Quality Matters Rubric

My UDL Journey, 4/28/2020

How Do We Gauge the Quality of Online Teaching?

4/28/2020 — 5th or 6th Week of Stay-at-Home

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It's been a while since I've posted a UDL Journey article. But here's a reflection on using the Quality Matters Higher Education Rubric:

I'll be honest — at first, I thought the Quality Matters rubric was too complex to be very helpful. Given the number of very specific items listed, I worried that it would be more a distraction rather than a support. However, as I began using the rubric to evaluate the MOOC, I began to understand that the rubric itself also serves as a checklist for best practices — it provides a very comprehensive list of key teaching elements that need to be present for an online course to succeed. The reason I missed this at first is because we take many of these components for granted when we're teaching in an in-person course. Introductions, explanations, and answering questions all seem like "well, duh we're gonna do that!" when you're standing in a classroom in front of a group of students. Online, however, they require more careful planning in order to make sure everything happens.

For me, this planning is definitely the most difficult part of online teaching, especially right now during COVID-19. Between childcare and weekly lesson planning and responding to students, it's so easy to become wrapped up in the minutia of the moment that it's easy to forget how everything fits together. The Quality Matters rubric is helpful, I think, because it can serve as a sort of "pre-flight checklist" for a course — it covers all the key elements that must be present to some degree, and it's open-ended enough to allow me to gauge the degree to which I meet each of those standards. And this is gradient of evaluation is important, I think, because no course is perfect — every course has room to improve. Especially now, as we make trade-offs between teaching, childcare, and the mental toll of being stuck at home. The Quality Matters rubric can be helpful in that is can reveal the strengths and weaknesses of the specific course strategies I'm using, and I can then use the lessons from the ADC course and other resources to "fill in the gaps" I find in my teaching.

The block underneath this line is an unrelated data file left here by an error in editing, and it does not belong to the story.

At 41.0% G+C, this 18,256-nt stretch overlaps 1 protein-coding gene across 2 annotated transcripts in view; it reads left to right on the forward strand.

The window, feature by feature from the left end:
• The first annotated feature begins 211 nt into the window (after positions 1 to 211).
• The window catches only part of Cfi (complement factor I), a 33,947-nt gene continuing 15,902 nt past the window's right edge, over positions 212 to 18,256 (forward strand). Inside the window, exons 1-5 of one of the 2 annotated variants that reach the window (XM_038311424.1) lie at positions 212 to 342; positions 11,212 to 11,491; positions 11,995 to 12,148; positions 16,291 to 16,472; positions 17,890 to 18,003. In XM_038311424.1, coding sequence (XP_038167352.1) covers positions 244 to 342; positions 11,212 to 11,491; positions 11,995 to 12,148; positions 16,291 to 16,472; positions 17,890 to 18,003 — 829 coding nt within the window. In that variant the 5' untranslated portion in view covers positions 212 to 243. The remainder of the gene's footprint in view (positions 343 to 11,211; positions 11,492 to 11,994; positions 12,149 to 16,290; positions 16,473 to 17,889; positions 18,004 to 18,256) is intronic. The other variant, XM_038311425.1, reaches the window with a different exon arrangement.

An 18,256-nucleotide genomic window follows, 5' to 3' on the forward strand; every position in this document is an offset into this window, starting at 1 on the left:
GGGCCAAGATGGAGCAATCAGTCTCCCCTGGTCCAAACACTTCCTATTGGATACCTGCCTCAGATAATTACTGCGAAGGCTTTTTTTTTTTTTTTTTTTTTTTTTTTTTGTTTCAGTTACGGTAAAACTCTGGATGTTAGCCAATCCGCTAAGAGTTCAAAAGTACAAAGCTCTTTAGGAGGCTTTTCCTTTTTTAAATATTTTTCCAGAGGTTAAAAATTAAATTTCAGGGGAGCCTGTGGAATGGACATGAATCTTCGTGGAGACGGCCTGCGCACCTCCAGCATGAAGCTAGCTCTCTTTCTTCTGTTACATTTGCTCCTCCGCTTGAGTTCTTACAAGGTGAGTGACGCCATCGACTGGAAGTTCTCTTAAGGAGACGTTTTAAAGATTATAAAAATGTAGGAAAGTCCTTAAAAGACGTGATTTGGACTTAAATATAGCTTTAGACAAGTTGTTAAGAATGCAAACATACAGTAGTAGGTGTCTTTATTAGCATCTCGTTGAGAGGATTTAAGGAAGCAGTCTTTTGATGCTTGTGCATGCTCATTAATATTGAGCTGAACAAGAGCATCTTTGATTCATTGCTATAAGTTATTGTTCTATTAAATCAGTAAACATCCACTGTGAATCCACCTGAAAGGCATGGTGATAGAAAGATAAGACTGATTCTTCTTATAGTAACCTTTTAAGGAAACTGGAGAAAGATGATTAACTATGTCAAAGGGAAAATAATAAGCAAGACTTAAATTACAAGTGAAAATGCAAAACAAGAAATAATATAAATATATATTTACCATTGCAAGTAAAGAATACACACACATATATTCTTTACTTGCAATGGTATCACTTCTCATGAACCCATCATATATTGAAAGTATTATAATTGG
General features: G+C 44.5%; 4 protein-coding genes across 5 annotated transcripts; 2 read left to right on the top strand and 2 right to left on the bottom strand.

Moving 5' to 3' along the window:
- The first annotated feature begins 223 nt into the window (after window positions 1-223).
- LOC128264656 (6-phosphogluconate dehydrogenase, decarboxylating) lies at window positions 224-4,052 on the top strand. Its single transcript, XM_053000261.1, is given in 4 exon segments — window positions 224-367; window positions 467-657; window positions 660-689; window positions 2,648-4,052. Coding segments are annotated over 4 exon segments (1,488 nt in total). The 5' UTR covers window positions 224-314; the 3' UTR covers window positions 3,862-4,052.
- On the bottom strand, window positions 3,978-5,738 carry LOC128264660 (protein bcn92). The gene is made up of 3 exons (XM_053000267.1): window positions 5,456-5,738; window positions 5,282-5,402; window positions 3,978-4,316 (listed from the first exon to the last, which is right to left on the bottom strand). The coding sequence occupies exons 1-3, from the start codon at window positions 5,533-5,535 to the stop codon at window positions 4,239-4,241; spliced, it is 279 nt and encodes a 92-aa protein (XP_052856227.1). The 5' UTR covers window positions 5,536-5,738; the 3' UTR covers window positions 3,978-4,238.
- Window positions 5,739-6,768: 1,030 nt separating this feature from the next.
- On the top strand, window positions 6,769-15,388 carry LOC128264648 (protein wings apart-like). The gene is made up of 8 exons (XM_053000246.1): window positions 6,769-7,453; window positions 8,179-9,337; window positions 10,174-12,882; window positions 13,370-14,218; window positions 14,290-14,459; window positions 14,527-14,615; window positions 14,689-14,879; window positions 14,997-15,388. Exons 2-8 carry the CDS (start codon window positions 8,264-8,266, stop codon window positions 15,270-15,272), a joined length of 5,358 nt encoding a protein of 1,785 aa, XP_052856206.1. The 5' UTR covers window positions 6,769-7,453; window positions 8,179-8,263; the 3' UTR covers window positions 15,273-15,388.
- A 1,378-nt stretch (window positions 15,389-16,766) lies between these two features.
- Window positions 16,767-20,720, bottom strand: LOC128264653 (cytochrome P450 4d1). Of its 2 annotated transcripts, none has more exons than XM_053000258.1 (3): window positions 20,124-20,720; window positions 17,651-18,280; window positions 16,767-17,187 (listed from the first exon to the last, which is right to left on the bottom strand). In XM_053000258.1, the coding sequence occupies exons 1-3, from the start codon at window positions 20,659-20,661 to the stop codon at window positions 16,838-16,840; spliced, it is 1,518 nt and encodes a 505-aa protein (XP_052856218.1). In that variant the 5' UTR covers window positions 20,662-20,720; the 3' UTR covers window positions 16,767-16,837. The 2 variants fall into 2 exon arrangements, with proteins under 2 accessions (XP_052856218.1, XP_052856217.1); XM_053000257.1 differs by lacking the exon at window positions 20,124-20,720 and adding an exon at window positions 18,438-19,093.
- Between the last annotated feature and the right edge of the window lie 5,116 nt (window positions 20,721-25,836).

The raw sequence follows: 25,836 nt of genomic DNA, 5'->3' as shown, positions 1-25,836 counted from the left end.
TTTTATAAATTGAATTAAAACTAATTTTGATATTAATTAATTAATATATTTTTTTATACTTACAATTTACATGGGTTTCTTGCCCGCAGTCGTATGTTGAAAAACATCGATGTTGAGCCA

In terms of affecting students, a major part of the Quality Matters rubric focuses on the student experience. Something I've noticed as a teacher is that with time, I tend to become so focused on my own side of the classroom equation that it takes a moment to understand what students are seeing. For an in-person classroom, this isn't a huge issue — students are right there to ask questions. Online, though, it helps to have the more explicit reminders about how my activities will get students working together, or whether it's clear where students need to submit assignments. What this helps with is ensuring the foundations of the course are sufficiently clarified for students from the very beginning to encourage full online participation.

For my teaching, the core area I need to work on is teacher presence, particularly since that has such a huge impact on all other elements of the course. I've found that writing up lesson's and descriptions of key skills are fairly straightforward for me, but I tend to be too much of a perfectionist when it comes to posting comments and feedback. The QM metrics can help me set up a scheduled strategy for ensuring all my feedback is timely, and that will push me to give shorter, more encouraging feedback day-to-day rather than trying to give excellent, in-depth feedback for students who might no longer be engaged.

Naturally, this will all be much easier to implement for my summer course, when I've had time to actually construct all the core online materials before everyone is suddenly online-only.